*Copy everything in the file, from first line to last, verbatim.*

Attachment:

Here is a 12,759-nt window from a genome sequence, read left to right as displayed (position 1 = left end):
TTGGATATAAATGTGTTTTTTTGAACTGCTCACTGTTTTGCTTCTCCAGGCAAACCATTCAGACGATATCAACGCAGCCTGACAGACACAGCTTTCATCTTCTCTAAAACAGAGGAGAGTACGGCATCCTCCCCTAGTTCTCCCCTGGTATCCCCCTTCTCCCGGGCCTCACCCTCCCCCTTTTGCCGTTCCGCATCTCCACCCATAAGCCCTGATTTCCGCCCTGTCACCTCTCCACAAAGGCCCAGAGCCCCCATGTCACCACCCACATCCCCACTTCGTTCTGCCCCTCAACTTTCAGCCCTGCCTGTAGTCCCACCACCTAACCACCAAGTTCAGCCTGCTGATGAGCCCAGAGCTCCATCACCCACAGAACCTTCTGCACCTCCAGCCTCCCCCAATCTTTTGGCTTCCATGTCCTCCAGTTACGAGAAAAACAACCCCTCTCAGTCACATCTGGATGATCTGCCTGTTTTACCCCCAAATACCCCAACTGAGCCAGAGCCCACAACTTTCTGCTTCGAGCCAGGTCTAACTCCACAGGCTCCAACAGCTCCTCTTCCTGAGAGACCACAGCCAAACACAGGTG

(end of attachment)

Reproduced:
Here is a 12,759-nt window from a genome sequence, read left to right as displayed (position 1 = left end):
TTGGATATAAATGTGTTTTTTTGAACTGCTCACTGTTTTGCTTCTCCAGGCAAACCATTCAGACGATATCAACGCAGCCTGACAGACACAGCTTTCATCTTCTCTAAAACAGAGGAGAGTACGGCATCCTCCCCTAGTTCTCCCCTGGTATCCCCCTTCTCCCGGGCCTCACCCTCCCCCTTTTGCCGTTCCGCATCTCCACCCATAAGCCCTGATTTCCGCCCTGTCACCTCTCCACAAAGGCCCAGAGCCCCCATGTCACCACCCACATCCCCACTTCGTTCTGCCCCTCAACTTTCAGCCCTGCCTGTAGTCCCACCACCTAACCACCAAGTTCAGCCTGCTGATGAGCCCAGAGCTCCATCACCCACAGAACCTTCTGCACCTCCAGCCTCCCCCAATCTTTTGGCTTCCATGTCCTCCAGTTACGAGAAAAACAACCCCTCTCAGTCACATCTGGATGATCTGCCTGTTTTACCCCCAAATACCCCAACTGAGCCAGAGCCCACAACTTTCTGCTTCGAGCCAGGTCTAACTCCACAGGCTCCAACAGCTCCTCTTCCTGAGAGACCACAGCCAAACACAGGTG